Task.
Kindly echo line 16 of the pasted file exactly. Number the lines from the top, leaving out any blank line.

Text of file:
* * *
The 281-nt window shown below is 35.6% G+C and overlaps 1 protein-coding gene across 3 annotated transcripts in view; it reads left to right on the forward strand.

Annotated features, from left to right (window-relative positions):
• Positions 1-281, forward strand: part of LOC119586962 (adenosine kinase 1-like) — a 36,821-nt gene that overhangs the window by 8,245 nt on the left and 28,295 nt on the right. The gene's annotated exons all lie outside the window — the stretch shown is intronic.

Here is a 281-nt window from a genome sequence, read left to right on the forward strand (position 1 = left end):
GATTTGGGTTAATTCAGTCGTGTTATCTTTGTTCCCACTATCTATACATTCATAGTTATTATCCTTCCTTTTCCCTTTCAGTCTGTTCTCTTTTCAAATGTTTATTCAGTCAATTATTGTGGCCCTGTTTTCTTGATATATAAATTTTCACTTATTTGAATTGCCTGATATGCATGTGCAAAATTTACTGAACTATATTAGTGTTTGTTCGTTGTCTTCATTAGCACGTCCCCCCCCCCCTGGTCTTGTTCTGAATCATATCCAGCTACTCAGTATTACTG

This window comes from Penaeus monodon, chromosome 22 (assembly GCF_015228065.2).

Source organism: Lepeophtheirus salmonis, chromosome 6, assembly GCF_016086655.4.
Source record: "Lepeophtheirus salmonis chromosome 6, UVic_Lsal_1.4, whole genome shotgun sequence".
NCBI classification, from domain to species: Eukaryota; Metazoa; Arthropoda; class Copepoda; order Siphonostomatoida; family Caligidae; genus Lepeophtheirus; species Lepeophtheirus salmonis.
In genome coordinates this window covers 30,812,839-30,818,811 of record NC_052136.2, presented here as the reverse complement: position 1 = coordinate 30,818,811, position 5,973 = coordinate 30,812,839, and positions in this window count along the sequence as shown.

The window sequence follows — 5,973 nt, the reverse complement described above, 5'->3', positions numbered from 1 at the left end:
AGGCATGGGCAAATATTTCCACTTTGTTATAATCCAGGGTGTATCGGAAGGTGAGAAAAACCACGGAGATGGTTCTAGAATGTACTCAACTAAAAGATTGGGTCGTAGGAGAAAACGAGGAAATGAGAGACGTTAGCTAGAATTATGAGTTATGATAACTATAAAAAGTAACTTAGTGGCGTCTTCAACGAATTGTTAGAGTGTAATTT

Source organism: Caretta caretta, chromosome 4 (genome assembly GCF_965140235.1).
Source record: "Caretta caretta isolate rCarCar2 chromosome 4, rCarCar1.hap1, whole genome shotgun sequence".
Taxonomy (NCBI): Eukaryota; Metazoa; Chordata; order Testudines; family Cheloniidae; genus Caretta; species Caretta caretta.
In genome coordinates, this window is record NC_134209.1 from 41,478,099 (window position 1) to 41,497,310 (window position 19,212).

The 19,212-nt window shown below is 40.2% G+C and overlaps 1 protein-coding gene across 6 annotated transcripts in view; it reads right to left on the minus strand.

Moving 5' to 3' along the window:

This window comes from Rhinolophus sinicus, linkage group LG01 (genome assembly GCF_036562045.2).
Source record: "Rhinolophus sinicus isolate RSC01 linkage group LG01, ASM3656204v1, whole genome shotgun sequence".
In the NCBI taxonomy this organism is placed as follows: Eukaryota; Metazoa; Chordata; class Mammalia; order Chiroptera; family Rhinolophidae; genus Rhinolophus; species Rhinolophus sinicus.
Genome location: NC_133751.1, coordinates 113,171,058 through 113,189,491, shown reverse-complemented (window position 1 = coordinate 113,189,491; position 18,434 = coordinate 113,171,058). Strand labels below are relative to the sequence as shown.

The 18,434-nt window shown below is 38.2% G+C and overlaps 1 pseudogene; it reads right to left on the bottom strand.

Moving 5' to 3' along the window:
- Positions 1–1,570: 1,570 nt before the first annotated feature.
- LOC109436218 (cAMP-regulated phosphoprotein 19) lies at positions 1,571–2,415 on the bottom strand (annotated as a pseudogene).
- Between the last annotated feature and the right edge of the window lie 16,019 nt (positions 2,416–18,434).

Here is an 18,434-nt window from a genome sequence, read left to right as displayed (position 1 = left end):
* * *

In genome coordinates, this window is record NC_134209.1 from 41,478,099 (window position 1) to 41,497,310 (window position 19,212).